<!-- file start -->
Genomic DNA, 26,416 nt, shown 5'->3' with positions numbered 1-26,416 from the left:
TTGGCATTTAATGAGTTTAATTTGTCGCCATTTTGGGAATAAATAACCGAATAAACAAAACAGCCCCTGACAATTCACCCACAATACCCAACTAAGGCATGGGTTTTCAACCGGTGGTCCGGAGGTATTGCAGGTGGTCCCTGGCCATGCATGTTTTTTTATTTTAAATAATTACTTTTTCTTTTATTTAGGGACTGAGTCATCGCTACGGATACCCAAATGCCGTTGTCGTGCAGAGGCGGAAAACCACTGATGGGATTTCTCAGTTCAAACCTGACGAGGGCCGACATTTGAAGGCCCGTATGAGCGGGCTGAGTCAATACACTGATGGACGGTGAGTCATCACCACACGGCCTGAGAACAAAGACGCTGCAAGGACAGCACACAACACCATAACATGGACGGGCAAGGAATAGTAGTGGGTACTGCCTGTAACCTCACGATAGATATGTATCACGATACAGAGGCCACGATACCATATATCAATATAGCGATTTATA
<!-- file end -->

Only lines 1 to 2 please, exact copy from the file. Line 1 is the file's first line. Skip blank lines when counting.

Genomic DNA, 26,416 nt, shown 5'->3' with positions numbered 1-26,416 from the left:
TTGGCATTTAATGAGTTTAATTTGTCGCCATTTTGGGAATAAATAACCGAATAAACAAAACAGCCCCTGACAATTCACCCACAATACCCAACTAAGGCATGGGTTTTCAACCGGTGGTCCGGAGGTATTGCAGGTGGTCCCTGGCCATGCATGTTTTTTTATTTTAAATAATTACTTTTTCTTTTATTTAGGGACTGAGTCATCGCTACGGATACCCAAATGCCGTTGTCGTGCAGAGGCGGAAAACCACTGATGGGATTTCTCAGTTCAAACCTGACGAGGGCCGACATTTGAAGGCCCGTATGAGCGGGCTGAGTCAATACACTGATGGACGGTGAGTCATCACCACACGGCCTGAGAACAAAGACGCTGCAAGGACAGCACACAACACCATAACATGGACGGGCAAGGAATAGTAGTGGGTACTGCCTGTAACCTCACGATAGATATGTATCACGATACAGAGGCCACGATACCATATATCAATATAGCGATTTATA